In America, sports has long been great for stirring social change.

Which is why, as America argues over San Francisco 49ers quarterback Colin Kaepernick's antics, it's been great to see a few sports figures giving cannabis the crossover moments it needs—scenes that show the rest of the country a glimpse of the normalization happening in Portland, Denver and Seattle.

There have been two such moments in the last month—occasions where regular ol' non-stoners had a casual, positive cannabis experience. And, in one case, it's actually leading to real commerce.

In late August, Dallas Cowboys rookie running back Ezekiel Elliott—you may remember him shoving Oregon Ducks defenders around like a playground bully in Ohio State's victory in the 2014 national championship game—visited a Seattle pot shop called Herban Legends. Sadly, he didn't buy anything and was later forced to apologize, because NFL Commissioner Roger Goodell has no respect for our regional laws or culture. Still, it started a conversation. Why, exactly, is the NFL prohibiting players from using cannabis in places where it's legal?

A few days before that, the UFC provided a scene that may just lead to the first commercial crossover of the legal-weed era—CBD vapes.

UFC fighter Nick Diaz strolled into the press conference following his loss to Irishman Conor McGregor hooting on a cannabidiol cartridge.

"It helps with the healing process and inflammation, stuff like that," Diaz told the assembled media. "So you want to get these for before and after the fights, training. It'll make your life a better place."

CBD, most Portlanders probably know by now, is a compound that won't make you high, but which is prized for calming nerves and reducing inflammation. Diaz's cartridge was made by Tru, a California company that says it was started by an Afghanistan war vet who advocates CBD for treatment of post-traumatic stress disorder. The company says Diaz's comments were "organic, unplanned and a complete surprise."

That Tru cartridge came out of the California medical marijuana program, and is a lot like the cartridges non-medical users can now finally buy in Oregon. I've purchased cartridges from two companies, and enjoyed them both. And you don't even need to visit a dispensary to get pure CBD—more on that in a second.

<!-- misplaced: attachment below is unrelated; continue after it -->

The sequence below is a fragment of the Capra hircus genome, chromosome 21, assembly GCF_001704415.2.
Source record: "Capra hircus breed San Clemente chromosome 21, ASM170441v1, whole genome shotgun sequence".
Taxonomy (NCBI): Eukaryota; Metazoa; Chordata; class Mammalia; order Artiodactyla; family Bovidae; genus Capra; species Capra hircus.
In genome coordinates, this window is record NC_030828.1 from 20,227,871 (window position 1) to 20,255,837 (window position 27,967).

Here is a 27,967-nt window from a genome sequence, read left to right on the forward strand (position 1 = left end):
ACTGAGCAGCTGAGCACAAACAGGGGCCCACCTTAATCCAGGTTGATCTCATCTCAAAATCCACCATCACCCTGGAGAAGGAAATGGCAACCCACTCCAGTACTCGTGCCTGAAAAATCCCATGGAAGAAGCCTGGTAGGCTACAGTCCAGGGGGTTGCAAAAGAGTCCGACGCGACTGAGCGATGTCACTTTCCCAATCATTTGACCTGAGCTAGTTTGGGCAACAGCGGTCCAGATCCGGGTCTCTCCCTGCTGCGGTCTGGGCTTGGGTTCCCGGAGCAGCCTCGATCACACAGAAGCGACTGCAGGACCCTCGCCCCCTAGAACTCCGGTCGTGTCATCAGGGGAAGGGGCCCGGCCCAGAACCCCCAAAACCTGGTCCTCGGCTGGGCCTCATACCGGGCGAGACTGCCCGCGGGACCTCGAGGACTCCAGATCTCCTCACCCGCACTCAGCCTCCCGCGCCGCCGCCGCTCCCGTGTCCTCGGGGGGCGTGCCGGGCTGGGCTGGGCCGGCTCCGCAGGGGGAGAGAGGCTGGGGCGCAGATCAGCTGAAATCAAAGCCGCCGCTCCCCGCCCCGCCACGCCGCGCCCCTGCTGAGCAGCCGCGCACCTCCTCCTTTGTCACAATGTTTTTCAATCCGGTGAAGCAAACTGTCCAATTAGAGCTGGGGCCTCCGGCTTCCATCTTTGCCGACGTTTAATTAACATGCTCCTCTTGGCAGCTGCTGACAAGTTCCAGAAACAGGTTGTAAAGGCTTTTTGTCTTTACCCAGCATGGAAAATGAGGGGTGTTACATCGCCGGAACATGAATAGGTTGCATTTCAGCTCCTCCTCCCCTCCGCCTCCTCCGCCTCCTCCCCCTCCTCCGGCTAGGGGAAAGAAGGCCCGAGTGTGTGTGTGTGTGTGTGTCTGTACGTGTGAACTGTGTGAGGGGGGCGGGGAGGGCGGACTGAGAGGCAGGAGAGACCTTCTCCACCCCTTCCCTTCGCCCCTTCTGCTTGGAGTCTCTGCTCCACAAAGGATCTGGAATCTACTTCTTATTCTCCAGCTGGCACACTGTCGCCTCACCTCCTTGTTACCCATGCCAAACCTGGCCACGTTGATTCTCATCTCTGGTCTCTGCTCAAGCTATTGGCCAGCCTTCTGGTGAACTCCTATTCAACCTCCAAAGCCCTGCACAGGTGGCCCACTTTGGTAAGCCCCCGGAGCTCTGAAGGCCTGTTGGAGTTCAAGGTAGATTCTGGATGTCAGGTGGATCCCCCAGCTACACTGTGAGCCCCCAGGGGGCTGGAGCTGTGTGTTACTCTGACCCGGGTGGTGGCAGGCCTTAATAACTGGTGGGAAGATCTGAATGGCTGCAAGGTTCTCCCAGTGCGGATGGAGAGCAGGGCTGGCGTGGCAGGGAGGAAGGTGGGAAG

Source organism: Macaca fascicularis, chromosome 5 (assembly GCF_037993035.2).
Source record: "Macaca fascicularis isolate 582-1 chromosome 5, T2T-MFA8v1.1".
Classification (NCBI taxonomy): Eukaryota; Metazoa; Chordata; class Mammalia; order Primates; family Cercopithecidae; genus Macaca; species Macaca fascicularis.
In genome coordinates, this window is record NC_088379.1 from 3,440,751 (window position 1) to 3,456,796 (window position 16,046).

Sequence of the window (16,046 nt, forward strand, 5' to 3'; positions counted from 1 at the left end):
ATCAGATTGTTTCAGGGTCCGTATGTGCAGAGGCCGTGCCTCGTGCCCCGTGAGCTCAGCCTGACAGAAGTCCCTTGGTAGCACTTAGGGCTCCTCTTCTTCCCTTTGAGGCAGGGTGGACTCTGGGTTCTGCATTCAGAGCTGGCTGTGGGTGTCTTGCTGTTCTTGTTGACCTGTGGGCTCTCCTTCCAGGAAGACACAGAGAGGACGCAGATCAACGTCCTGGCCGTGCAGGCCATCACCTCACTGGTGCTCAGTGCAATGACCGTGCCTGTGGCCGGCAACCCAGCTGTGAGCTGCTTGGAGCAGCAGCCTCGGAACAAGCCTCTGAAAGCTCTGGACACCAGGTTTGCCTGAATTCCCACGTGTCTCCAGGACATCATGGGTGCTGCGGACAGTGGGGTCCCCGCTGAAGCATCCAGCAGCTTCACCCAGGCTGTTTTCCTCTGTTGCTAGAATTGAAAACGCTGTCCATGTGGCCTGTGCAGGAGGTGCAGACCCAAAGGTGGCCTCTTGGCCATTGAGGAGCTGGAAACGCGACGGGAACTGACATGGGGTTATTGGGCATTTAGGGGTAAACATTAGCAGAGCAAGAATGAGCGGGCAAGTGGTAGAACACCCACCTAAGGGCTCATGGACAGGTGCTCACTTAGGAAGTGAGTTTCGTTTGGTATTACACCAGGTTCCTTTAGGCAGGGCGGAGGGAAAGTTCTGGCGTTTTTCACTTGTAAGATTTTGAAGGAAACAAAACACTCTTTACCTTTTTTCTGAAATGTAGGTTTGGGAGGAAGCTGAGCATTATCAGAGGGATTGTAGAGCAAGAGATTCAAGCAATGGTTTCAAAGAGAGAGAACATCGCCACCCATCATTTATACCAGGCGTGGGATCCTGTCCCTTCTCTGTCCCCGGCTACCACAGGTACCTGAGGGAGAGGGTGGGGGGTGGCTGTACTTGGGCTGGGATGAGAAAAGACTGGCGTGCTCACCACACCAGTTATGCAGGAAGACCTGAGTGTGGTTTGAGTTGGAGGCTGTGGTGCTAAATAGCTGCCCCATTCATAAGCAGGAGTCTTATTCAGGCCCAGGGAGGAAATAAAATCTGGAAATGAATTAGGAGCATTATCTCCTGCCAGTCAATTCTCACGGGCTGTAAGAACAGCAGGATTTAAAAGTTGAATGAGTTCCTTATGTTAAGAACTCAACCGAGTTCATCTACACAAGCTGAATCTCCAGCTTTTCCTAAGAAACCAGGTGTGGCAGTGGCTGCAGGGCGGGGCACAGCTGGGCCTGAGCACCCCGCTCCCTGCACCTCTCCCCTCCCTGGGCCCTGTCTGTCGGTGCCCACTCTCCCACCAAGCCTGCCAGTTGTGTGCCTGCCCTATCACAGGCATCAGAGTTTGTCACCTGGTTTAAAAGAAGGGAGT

Standard CBD cartridges available at Portland dispensaries contain a small amount of THC. Not enough to make you feel high, but some. If you ask at a dispensary, they'll probably say CBD is more effective when paired with THC, something people call "the entourage effect."

But that effect may be a myth, according to Farma's Jeremy Plumb, who is probably the most knowledgeable person on the subject in the state. Last year, Plumb met with an Israeli pharmacology professor widely considered the father of modern cannabis research.

According to the professor, there is "not nearly enough substantive research yet to establish meaningful insights about the relationship between THC and CBD, or to lend any credence to the theory that either, or both, compounds are enhanced in each other's presence."

"At this point, it's clear to me that the best therapeutic outcomes come from a personalized understanding of cannabis," Plumb says. "Patiently observe and study the effect to find the 'keys' that fit your 'locks.'"

On that note, it's worth pointing out that CBD oil derived from hemp is effectively unregulated right now. Because there's no THC, it's technically an unscheduled drug. Most people who Googled Diaz's chosen product probably discovered there are dozens of companies that mail vapable CBD oil. You can also find CBD gummy bears, CBD tincture and vegan CBD brownies. These useful cannabis products are available in Alabama or Arkansas—a potential game-changer.

In fact, CBD is starting to pop up at non-dispensary shops in Portland. Last week, we went to Vapes 4 Less in East Portland and bought 140 milligrams of CBD, along with a hazelnut flavoring compound. I don't like it nearly as well as the cartridge containing some THC, but that could just be the flavoring.

Either way, Diaz's open and unapologetic use of a cannabis product is a big crack in the wall of prohibition. Long after Goodell retires in disgrace and Elliot has his jersey number retired, we will remember this summer as the start of open and unapologetic cannabis use in athletics. Hopefully we'll also remember to give some credit to Diaz, the warrior poet who told America that cannabis can "make your life a better place."